Now, it seems we have a variety of possible explanations for this. The first few that came to mind:

  1. The strike zone has widened.
  2. Pitchers have become better at locating "pitcher's strikes" on the edge of the plate.
  3. A more patient breed of Hitter does not mind taking a strike as much these days.

Certainly without pitchF/X we're relying on scattered video and personal accounts for verification of #2. But those of us who remember Glavine and Maddux in the 90's know that the outside edge of the strike zone seemed to extend out into infinity at times during that era.

Additionally, baseball's official strike zone was expanded in 1996 to include a few more inches in the lower part of the zone as well. In 2001, major league baseball attempted to expand the upper and inner portions of the strike zone as well, and even began evaluating umpiring habits with the new technologies offered by the QuesTech pitch tracking system.

Yet, despite these official attempts at restructuring the "rulebook" strike zone, certain pitchers like John Smoltz remain adamant that "there is no doubt the strike zone shrunk during my career."

What causes this disconnect between the data from retrosheet and Smoltz's account of the changes that may have occurred over the course of his career from 1988-2009?

I would like you to think about that long and hard, and then I would like you to let me know what you come up with.

Then, once you are done contemplating that, I'd like you to also explain the rise of foul ball strikes during that same period:


How do we explain this as well? Is it that pitchers are throwing harder and have nastier movement, and therefore batters are fouling off more pitches? And this in turn leads to more strikeouts? More strikes = more potential for strikeouts? Possibly.

But how does this coincide with the simultaneous rise of the Called Strike as well? Batters are so dumbfounded at the supreme velocity and cut of modern pitches that they just let them go by? Doubtful.

Or are batters these days simply "waiting their pitch" more often-- more willing to take a strike and foul off the 'pitcher's strikes' in hopes of catching a mistake later on in the at-bat?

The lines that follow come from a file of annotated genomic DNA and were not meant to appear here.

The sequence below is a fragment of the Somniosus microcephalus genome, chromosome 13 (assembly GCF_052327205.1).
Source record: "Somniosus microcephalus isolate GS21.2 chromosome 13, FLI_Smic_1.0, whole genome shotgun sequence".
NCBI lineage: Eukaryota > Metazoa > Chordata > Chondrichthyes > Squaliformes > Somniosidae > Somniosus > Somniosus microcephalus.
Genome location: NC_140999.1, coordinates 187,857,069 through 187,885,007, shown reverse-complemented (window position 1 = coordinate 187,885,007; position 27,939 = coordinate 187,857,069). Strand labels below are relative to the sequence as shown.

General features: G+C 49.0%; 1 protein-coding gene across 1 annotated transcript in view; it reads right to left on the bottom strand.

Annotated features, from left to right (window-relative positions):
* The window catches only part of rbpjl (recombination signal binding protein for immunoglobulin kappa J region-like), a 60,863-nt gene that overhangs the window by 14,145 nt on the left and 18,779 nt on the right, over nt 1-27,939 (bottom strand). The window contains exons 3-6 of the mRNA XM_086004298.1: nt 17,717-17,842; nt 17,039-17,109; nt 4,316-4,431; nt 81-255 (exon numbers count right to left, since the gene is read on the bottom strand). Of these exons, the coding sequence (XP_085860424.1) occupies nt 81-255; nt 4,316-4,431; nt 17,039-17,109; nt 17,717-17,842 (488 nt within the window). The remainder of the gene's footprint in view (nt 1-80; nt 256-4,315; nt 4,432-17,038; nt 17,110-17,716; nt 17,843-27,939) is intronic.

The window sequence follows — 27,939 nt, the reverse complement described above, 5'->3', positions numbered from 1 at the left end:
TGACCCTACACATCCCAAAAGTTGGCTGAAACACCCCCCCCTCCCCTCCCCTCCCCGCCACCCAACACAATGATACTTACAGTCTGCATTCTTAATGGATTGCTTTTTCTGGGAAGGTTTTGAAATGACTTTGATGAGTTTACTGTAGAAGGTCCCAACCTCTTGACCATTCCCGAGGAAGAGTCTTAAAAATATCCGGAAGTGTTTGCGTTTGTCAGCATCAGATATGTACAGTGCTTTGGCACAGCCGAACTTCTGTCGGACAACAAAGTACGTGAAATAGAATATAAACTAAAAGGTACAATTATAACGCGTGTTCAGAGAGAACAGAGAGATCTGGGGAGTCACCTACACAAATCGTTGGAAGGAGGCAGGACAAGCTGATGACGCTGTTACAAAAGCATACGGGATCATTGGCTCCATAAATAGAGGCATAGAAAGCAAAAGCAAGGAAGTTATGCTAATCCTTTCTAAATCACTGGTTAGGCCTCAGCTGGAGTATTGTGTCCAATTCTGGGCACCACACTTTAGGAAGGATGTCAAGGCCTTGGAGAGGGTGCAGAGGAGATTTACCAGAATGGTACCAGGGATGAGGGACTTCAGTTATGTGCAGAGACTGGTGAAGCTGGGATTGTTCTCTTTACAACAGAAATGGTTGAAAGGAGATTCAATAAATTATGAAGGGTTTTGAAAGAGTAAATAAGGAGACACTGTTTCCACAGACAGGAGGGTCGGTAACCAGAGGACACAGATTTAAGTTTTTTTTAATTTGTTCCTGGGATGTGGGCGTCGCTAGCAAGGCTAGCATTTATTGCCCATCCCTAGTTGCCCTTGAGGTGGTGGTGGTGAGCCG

A Theory

Bill James reminds us in his piece that organizations over the last few years have flooded their ranks with hitters that are more willing to strike out because "hitters who strike out are generally just as effective as or more effective than hitters who don’t strike out." Is the rise in Called Strike and Foul strike percentages evidence of this trade-off between K-rates and power?

In other words, by taking and fouling off more pitcher's strikes, are batters as a result putting more hitter-friendly pitches in play?

My best guess at the moment is that the rise in strikeout rates has more to do with a change in hitter philosophy than we think. It is much more than simply some sort of uniform improvement in pitcher skill or approach.

Still, fear not, whiff enthusiasts

Of course, all is not doom and gloom for the whiff fanatic. Even though the swing-and-miss strike has seen the least amount of growth among the strike types over the past twenty years, 2012 was still its best season yet. The .35 mark major league pitchers set this past season beats out the previous swing-and-miss peak of .33 established ten years ago in 2002. I'd also put good money on the possibility that this number continues to follow this trend in the future.

But that the Called Strike is the true kingmaker of baseball's recently emerged Pitcher's Era is news to me.

I'd love to know what you think about all this.

. . .

Thanks to Fangraphs, Baseball Heat Maps, and Retrosheet for data.

James Gentile writes about baseball at Beyond the Box Score and The Hardball Times. You can follow him on twitter @JDGentile.